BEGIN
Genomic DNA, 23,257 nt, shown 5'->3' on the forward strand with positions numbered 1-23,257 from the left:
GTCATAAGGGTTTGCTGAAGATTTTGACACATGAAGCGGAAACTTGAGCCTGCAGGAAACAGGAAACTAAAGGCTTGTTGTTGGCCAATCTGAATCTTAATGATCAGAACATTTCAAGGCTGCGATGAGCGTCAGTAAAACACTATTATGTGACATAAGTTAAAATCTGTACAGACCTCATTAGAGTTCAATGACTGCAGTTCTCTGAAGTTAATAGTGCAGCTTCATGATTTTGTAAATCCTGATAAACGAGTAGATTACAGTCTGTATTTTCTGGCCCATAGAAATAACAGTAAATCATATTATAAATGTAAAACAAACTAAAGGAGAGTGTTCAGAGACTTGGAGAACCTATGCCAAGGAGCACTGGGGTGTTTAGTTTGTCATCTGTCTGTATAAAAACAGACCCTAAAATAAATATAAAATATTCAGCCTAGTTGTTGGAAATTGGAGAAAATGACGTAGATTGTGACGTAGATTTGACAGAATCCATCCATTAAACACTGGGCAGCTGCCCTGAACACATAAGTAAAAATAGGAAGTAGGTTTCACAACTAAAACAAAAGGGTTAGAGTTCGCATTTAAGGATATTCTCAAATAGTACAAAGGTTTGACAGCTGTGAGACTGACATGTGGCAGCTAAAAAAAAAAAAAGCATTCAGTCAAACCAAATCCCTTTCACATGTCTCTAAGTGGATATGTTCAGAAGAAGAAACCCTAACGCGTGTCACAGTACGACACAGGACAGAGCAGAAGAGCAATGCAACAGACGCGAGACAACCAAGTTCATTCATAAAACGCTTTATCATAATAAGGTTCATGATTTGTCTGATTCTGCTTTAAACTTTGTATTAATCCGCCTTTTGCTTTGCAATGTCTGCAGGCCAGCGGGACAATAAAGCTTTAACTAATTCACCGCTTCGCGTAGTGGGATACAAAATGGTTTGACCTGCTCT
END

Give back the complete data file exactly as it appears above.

Genomic DNA, 23,257 nt, shown 5'->3' on the forward strand with positions numbered 1-23,257 from the left:
GTCATAAGGGTTTGCTGAAGATTTTGACACATGAAGCGGAAACTTGAGCCTGCAGGAAACAGGAAACTAAAGGCTTGTTGTTGGCCAATCTGAATCTTAATGATCAGAACATTTCAAGGCTGCGATGAGCGTCAGTAAAACACTATTATGTGACATAAGTTAAAATCTGTACAGACCTCATTAGAGTTCAATGACTGCAGTTCTCTGAAGTTAATAGTGCAGCTTCATGATTTTGTAAATCCTGATAAACGAGTAGATTACAGTCTGTATTTTCTGGCCCATAGAAATAACAGTAAATCATATTATAAATGTAAAACAAACTAAAGGAGAGTGTTCAGAGACTTGGAGAACCTATGCCAAGGAGCACTGGGGTGTTTAGTTTGTCATCTGTCTGTATAAAAACAGACCCTAAAATAAATATAAAATATTCAGCCTAGTTGTTGGAAATTGGAGAAAATGACGTAGATTGTGACGTAGATTTGACAGAATCCATCCATTAAACACTGGGCAGCTGCCCTGAACACATAAGTAAAAATAGGAAGTAGGTTTCACAACTAAAACAAAAGGGTTAGAGTTCGCATTTAAGGATATTCTCAAATAGTACAAAGGTTTGACAGCTGTGAGACTGACATGTGGCAGCTAAAAAAAAAAAAAGCATTCAGTCAAACCAAATCCCTTTCACATGTCTCTAAGTGGATATGTTCAGAAGAAGAAACCCTAACGCGTGTCACAGTACGACACAGGACAGAGCAGAAGAGCAATGCAACAGACGCGAGACAACCAAGTTCATTCATAAAACGCTTTATCATAATAAGGTTCATGATTTGTCTGATTCTGCTTTAAACTTTGTATTAATCCGCCTTTTGCTTTGCAATGTCTGCAGGCCAGCGGGACAATAAAGCTTTAACTAATTCACCGCTTCGCGTAGTGGGATACAAAATGGTTTGACCTGCTCT